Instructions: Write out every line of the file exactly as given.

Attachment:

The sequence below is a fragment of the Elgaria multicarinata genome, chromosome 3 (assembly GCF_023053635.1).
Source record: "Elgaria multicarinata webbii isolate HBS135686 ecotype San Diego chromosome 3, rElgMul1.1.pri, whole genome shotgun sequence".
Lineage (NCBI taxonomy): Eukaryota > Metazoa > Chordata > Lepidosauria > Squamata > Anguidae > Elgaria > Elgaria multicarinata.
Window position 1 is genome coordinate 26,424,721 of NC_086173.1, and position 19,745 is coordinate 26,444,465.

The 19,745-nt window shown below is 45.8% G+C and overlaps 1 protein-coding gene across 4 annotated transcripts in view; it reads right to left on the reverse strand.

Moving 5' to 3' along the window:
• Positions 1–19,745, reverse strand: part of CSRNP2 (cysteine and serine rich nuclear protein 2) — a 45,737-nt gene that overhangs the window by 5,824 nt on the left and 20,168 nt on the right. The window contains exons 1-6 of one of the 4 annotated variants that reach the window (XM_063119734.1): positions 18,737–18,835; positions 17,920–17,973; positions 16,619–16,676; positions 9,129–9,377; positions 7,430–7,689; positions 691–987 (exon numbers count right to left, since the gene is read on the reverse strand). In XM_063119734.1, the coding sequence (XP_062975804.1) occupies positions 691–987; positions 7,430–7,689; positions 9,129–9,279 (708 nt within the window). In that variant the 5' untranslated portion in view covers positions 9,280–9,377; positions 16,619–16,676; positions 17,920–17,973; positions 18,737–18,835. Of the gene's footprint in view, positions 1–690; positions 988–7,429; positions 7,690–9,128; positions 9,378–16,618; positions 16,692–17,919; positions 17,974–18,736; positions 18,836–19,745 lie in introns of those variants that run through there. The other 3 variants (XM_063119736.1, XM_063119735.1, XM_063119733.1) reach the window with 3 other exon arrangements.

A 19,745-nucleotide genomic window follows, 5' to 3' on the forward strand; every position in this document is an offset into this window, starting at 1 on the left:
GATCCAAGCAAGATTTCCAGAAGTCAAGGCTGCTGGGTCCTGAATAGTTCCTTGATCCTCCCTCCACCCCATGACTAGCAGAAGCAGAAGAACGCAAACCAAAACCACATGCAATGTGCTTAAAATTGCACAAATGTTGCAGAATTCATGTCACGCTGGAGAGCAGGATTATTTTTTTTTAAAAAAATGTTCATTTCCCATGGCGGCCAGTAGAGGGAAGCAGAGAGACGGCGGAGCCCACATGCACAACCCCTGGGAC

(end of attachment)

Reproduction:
The sequence below is a fragment of the Elgaria multicarinata genome, chromosome 3 (assembly GCF_023053635.1).
Source record: "Elgaria multicarinata webbii isolate HBS135686 ecotype San Diego chromosome 3, rElgMul1.1.pri, whole genome shotgun sequence".
Lineage (NCBI taxonomy): Eukaryota > Metazoa > Chordata > Lepidosauria > Squamata > Anguidae > Elgaria > Elgaria multicarinata.
Window position 1 is genome coordinate 26,424,721 of NC_086173.1, and position 19,745 is coordinate 26,444,465.

The 19,745-nt window shown below is 45.8% G+C and overlaps 1 protein-coding gene across 4 annotated transcripts in view; it reads right to left on the reverse strand.

Moving 5' to 3' along the window:
• Positions 1–19,745, reverse strand: part of CSRNP2 (cysteine and serine rich nuclear protein 2) — a 45,737-nt gene that overhangs the window by 5,824 nt on the left and 20,168 nt on the right. The window contains exons 1-6 of one of the 4 annotated variants that reach the window (XM_063119734.1): positions 18,737–18,835; positions 17,920–17,973; positions 16,619–16,676; positions 9,129–9,377; positions 7,430–7,689; positions 691–987 (exon numbers count right to left, since the gene is read on the reverse strand). In XM_063119734.1, the coding sequence (XP_062975804.1) occupies positions 691–987; positions 7,430–7,689; positions 9,129–9,279 (708 nt within the window). In that variant the 5' untranslated portion in view covers positions 9,280–9,377; positions 16,619–16,676; positions 17,920–17,973; positions 18,737–18,835. Of the gene's footprint in view, positions 1–690; positions 988–7,429; positions 7,690–9,128; positions 9,378–16,618; positions 16,692–17,919; positions 17,974–18,736; positions 18,836–19,745 lie in introns of those variants that run through there. The other 3 variants (XM_063119736.1, XM_063119735.1, XM_063119733.1) reach the window with 3 other exon arrangements.

A 19,745-nucleotide genomic window follows, 5' to 3' on the forward strand; every position in this document is an offset into this window, starting at 1 on the left:
GATCCAAGCAAGATTTCCAGAAGTCAAGGCTGCTGGGTCCTGAATAGTTCCTTGATCCTCCCTCCACCCCATGACTAGCAGAAGCAGAAGAACGCAAACCAAAACCACATGCAATGTGCTTAAAATTGCACAAATGTTGCAGAATTCATGTCACGCTGGAGAGCAGGATTATTTTTTTTTAAAAAAATGTTCATTTCCCATGGCGGCCAGTAGAGGGAAGCAGAGAGACGGCGGAGCCCACATGCACAACCCCTGGGAC